“You didn’t buy a bar, you bought a community.”
Lisa Hammer and her late husband Keith Berg purchased Minneapolis West Bank institution Palmer’s Bar on 2001, three days after 9/11. They bought it on a handshake, because the previous owner knew the couple understood what kind of a place it was, and she wanted them to have it. When it came time for Hammer to sell, she needed to find just the right person, so she could rest assured the legacy of the place would live on. About a month ago, she found him.
If you’re from Minneapolis, chances are you know Palmer’s Bar, 500 Cedar Ave. S. But is it the New Orleans-esque Palmer’s where a piano player bangs in the corner and couples vie for space to two-step on the tiny dance floor? Is it the Palmer’s that has a Santa Claus passed out in the corner – in July? Or is it midday Palmer’s with sunshine peeking through the trees, your wine bottle chilling on the patio table?
Because see, that’s the thing about Palmer’s – this come one, come all, established in 1906 West Bank institution is not just a bar. It’s a community center that can meet your expectations, your wants, and sometimes your needs.
Tony Zaccardi, longtime bar manager of Grumpy’s Northeast, settles into the patio on a recent pitch perfect June day. As we do, many patrons approach, shake his hand, say how good it is to see his face, and you can see that they genuinely mean it.
“Lisa (Hammer) told me that a lot of people are going to be so glad that someone who looks like me now owns this place,” said Zaccardi. And by that she meant a Black man, because Palmer’s is nothing if not diverse.
“A lot of Black people come here,” he said. “Black, white, transgender, gay, straight. It doesn’t matter. We love everybody.”
Which is the opposite of the rough and tumble dive bar that Palmer’s sometimes has a reputation for – and Zaccardi admits that yes, there have been some moments. But get to know the place, and soon, you’ll get to know a neighborhood. Sometimes rough and tumble, but most of the time pure joy and welcome.
That “we love everybody” mantra is a perfect fit for Zaccardi, who is known for the very same ethos when you belly up to his bar.
“Everybody gets a chance. I try to be the bartender that I myself want,” said the new owner.
Zaccardi has bar culture running through is veins. When he was growing up, his uncle ran a bar in Columbia Heights, his grandfather was a bartender at the late East Hennepin pub, O’Brien’s, and his great grandfather, who he never met, reportedly died in the basement of Spring Street Tavern.
He started his career cleaning Grumpy’s on Sunday mornings after the busy weekends, which included rinsing all the beer bottle returns that were par for the course in those days. A disgusting job, and most definitely not glamorous. He eventually got the Sunday bartending shift, and then worked his way up to full time shifts and then management.
“Grumpy’s Northeast is my favorite place on the planet,” said Zaccardi. “I figured you had to have a bar as an adult, and that was mine.”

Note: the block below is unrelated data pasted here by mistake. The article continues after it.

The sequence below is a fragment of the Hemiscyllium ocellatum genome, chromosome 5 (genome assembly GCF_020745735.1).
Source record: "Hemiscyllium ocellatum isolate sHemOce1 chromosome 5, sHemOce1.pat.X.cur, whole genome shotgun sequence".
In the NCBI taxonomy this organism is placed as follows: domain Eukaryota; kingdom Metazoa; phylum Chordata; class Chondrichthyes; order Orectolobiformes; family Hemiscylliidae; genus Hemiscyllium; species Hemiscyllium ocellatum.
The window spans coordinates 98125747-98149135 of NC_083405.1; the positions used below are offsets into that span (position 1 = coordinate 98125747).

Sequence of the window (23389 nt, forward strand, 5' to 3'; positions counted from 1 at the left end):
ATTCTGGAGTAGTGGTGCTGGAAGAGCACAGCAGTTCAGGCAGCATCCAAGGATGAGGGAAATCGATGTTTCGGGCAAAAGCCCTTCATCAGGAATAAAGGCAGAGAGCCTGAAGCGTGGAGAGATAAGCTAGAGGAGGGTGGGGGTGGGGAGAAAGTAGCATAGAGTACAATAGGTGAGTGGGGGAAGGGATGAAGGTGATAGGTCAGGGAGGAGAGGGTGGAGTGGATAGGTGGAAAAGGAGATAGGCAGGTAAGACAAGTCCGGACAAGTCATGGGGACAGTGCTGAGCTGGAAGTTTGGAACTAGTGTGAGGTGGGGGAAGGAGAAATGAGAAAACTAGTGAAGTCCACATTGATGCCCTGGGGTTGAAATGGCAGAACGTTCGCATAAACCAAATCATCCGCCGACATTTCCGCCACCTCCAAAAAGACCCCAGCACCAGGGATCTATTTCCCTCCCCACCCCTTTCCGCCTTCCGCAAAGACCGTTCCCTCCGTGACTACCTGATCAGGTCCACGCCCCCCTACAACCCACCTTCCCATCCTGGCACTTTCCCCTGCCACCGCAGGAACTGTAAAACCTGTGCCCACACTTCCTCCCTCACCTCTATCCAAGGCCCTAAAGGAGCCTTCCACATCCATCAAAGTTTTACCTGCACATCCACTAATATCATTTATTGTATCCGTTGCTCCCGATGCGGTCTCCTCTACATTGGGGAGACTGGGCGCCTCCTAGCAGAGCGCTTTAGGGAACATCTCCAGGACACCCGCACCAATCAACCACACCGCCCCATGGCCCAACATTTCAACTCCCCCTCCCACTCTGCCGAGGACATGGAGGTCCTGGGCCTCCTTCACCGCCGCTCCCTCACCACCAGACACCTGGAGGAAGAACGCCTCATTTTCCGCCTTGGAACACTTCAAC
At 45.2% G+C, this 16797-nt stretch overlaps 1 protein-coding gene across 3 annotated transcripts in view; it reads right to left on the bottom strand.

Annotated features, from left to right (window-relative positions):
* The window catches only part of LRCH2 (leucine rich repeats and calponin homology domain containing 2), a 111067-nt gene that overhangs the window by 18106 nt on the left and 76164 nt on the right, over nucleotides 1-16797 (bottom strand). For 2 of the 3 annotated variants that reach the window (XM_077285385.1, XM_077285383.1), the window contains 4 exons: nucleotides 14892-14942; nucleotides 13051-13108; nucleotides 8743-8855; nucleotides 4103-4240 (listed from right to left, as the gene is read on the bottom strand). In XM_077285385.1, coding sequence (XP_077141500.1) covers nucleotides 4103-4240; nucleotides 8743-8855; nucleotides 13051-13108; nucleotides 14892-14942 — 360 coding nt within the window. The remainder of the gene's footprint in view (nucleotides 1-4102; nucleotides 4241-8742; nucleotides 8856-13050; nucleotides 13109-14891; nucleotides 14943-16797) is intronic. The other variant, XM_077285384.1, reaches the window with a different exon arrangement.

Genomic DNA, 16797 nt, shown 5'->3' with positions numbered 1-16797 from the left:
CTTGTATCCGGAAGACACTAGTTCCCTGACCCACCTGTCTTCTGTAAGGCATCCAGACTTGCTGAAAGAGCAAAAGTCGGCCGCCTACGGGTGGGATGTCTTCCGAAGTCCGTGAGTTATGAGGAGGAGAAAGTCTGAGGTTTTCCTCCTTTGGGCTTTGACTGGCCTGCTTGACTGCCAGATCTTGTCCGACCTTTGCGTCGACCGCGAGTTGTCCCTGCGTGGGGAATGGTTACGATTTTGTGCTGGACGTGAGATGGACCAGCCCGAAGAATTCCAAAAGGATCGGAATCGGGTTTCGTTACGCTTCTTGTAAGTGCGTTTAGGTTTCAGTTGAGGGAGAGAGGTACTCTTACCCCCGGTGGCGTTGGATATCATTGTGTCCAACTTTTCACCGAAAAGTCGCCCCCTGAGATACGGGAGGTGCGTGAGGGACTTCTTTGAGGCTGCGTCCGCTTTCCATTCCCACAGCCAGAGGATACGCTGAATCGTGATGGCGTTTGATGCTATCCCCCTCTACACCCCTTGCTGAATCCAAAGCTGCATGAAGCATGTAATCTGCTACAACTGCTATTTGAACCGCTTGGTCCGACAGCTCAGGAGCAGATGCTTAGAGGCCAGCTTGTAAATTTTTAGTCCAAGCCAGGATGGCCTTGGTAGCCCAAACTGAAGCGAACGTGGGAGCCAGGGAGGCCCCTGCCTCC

For lots of people, a neighborhood bar is where they can find family, and Zaccardi gets that. Palmer’s has plenty of daily regulars, and he understands that not every place does. Why?
“This place is so inclusive. You can let your freak flag fly here,” said Zaccardi.
But in spite of its freakiness, Zaccardi says Palmer’s is full of surprises; ones that he’s still discovering every day, and ones that he wants you to discover, too.
For starters, the bar is impeccably clean.
“People clean the floors on their hands and knees every day. Everything works here. And I mean look – we have a lawn,” said the proud owner.
That they do. He’s still getting to know the neighborhood, and the neighborhood people, and as he says it, he starts to laugh. Out of my eyeshot, he spots a guy on a bike, wearing a Chinese bamboo hat, playing a trumpet. The West Bank is nothing if not unique.
Having spent most of his adult life in overwhelmingly white Northeast, Zaccardi is adapting.
“This part of town is quite different. It’s much more diverse. There are different lifestyles and cultures. Everyone drinks something different,” said Zaccardi, who said that was something he didn’t have to think as much about in craft beer crazy Northeast Minneapolis. “I want to be more culturally aware. Being surrounded by it, I’m more aware of it.”
Zaccardi most definitely has no plans to turn the place into a craft beer emporium.
The best part of owning a bar?
“You never know who, or what’s going to walk through the door,” said Zaccardi.
The changes he plans for Palmer’s are minimal, so as to keep the integrity of the place intact. So far, Palmer’s now accepting credit cards as an addendum to their longtime cash-only policy, and he’s added a jukebox iPod.
“Sorry,” he jokes, as a consolation to those who don’t want him to change a single thing, even if the subtle changes are almost indisputably for the better.